Hemingford Abbots lies south of the Ouse, which forms its northern boundary. It comprises 2,398 acres of land and 23 acres of land covered by water. Near the river the land is liable to floods, but rises to over 100 ft. above ordnance datum in the south. The soil near the river is gravel and loam, but in the north it is a stiff clay, growing wheat, barley, oats and beans.
The River Great Ouse at Hemingford Abbots (circa 1911)
The village, which is almost continuous with that of Hemingford Grey, stands near the south bank of the River Ouse, and about a mile to the north of the main road from Godmanchester to Cambridge, from which branch roads, called Rideaway and New Road, lead to the village; a road called Moat's Way goes southward to Littlebury Farm, Moat's Way Farm and Top Farm. The village street follows the line of the river, the church standing on its north side, where the river widens round Batcocks Island.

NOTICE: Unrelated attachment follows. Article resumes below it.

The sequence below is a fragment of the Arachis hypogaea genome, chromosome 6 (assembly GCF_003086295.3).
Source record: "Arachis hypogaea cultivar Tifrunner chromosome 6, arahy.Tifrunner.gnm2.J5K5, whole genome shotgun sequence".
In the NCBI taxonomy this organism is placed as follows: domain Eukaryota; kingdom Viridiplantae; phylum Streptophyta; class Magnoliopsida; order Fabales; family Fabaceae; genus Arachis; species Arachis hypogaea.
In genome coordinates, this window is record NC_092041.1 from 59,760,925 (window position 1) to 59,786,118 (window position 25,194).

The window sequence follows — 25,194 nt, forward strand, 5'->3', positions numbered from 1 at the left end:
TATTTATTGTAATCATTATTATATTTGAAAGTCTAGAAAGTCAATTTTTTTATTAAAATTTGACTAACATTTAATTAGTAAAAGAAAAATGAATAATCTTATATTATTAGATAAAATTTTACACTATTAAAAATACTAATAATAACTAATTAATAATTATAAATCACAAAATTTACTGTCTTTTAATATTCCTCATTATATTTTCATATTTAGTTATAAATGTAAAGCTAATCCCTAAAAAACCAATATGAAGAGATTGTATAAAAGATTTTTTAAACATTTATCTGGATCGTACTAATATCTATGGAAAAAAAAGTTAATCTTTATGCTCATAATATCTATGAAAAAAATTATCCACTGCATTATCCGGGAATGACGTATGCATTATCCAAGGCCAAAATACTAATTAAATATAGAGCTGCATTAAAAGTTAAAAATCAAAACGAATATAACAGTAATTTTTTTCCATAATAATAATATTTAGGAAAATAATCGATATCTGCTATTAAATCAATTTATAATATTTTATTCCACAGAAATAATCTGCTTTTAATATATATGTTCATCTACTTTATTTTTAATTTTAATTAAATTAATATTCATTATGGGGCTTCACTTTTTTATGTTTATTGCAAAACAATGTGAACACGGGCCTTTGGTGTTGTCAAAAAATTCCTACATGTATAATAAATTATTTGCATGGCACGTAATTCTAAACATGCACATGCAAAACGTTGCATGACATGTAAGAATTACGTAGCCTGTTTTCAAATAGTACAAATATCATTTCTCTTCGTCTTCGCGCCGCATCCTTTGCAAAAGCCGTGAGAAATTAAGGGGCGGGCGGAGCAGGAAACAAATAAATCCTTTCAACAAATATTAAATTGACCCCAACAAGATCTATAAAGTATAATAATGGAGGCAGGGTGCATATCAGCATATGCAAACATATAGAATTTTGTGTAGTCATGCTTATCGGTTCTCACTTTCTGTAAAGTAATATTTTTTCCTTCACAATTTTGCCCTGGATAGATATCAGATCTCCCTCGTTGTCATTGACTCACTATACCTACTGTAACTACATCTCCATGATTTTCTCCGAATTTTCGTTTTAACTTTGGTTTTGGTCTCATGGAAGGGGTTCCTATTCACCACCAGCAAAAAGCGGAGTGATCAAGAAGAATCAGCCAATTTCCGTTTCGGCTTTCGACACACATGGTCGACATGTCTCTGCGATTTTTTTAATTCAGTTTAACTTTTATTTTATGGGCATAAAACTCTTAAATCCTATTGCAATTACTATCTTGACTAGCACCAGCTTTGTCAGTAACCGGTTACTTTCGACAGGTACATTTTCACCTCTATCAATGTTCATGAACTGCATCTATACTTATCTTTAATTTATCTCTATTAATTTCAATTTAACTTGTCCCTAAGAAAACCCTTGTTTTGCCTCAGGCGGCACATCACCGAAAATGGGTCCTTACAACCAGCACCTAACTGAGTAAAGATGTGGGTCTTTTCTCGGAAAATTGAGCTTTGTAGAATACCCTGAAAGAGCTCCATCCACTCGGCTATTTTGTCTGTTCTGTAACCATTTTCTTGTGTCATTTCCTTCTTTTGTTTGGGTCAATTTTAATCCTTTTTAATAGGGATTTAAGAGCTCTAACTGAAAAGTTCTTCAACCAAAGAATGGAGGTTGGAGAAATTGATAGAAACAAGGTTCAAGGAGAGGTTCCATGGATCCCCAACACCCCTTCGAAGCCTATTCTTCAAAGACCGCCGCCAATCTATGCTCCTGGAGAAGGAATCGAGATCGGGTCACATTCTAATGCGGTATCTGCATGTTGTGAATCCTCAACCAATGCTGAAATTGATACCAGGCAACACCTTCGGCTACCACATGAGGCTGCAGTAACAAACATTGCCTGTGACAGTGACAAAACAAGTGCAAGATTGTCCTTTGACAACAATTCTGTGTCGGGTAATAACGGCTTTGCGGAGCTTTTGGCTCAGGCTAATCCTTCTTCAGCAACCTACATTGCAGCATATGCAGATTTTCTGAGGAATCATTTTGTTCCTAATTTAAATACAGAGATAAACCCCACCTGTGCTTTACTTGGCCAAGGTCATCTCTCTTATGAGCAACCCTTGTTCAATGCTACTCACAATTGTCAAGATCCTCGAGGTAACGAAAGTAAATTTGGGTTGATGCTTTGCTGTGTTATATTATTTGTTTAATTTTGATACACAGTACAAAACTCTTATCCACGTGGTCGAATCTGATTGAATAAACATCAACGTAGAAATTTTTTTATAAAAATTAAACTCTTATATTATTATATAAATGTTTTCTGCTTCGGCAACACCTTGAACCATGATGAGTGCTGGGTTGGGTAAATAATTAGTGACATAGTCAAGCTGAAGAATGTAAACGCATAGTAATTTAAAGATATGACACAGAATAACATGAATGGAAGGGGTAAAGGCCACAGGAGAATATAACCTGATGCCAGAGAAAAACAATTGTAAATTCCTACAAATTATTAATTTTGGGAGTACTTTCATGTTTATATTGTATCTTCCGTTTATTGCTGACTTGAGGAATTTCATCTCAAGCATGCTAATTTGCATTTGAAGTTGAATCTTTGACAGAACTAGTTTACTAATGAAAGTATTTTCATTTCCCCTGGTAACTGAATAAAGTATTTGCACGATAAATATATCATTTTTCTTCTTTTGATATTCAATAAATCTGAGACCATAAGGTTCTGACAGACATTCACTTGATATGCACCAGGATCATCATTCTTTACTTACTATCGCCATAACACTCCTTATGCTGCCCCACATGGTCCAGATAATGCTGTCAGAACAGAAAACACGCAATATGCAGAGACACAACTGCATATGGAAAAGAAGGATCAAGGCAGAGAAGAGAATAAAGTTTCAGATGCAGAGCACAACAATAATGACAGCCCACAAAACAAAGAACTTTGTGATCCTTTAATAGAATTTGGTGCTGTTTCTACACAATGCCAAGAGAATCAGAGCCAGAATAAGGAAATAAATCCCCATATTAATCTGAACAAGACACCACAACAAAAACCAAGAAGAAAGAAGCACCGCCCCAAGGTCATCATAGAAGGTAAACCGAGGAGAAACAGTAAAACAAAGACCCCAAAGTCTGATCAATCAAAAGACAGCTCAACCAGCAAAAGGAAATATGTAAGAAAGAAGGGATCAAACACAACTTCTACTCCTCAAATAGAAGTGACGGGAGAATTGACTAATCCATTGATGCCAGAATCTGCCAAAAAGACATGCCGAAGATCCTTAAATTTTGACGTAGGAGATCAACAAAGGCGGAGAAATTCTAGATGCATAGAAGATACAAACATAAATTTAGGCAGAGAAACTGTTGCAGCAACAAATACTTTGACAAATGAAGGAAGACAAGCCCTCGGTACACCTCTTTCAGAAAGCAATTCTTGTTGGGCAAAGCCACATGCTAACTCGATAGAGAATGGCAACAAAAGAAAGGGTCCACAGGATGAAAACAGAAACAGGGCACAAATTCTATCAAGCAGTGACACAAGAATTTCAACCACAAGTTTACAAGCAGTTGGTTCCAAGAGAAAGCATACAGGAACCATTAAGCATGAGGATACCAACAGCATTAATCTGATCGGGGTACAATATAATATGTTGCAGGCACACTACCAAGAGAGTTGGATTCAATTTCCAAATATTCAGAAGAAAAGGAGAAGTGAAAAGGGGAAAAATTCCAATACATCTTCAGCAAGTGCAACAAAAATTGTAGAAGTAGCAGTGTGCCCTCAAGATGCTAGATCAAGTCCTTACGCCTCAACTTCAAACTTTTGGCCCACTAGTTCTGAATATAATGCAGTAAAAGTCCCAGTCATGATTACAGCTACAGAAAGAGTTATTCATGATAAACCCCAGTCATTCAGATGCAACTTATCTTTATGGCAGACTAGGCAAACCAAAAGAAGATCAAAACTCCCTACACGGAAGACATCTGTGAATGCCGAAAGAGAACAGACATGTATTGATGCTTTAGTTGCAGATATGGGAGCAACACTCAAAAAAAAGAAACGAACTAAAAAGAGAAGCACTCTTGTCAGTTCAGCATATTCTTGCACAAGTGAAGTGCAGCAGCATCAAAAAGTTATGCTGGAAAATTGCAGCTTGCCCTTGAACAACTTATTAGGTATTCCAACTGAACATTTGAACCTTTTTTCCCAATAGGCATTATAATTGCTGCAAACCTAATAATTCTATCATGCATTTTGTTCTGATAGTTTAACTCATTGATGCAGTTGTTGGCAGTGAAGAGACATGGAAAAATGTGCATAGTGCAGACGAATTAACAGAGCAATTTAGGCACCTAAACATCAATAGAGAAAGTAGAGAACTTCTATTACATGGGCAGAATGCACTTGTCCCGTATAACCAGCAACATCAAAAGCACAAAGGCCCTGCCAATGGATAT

To the east of the church is the Manor House, the residence of Mr. Richard Charles Lane, and to the west the rectory. Near here West Street runs south joining Rideaway, which skirts on the east Hemingford Park, the residence of Mr. Philip Carr, with its lakes, fish ponds and plantations. West of the rectory and south of Hemingford Road is the school. In Common Lane, going north-west of the church, is Whitehall, a 17th-century half-timber house, with shaped end gables. Further west is another half-timbered house of about 1600, with some old fittings. A house in Watts Lane has two stone tablets with the initials and dates R. P. 1600 and R. P. 1741. There are several 17th-century cottages in the village street.
On the east side of the cross roads, about 250 yards south-east of the church, is the base of a wayside cross with a part of the stem and on the east side of Watts Lane are the remains of a homestead moat possibly the site of the manor house of William de Hemingford.
Victoria County History - Huntingdonshire Printed in 1932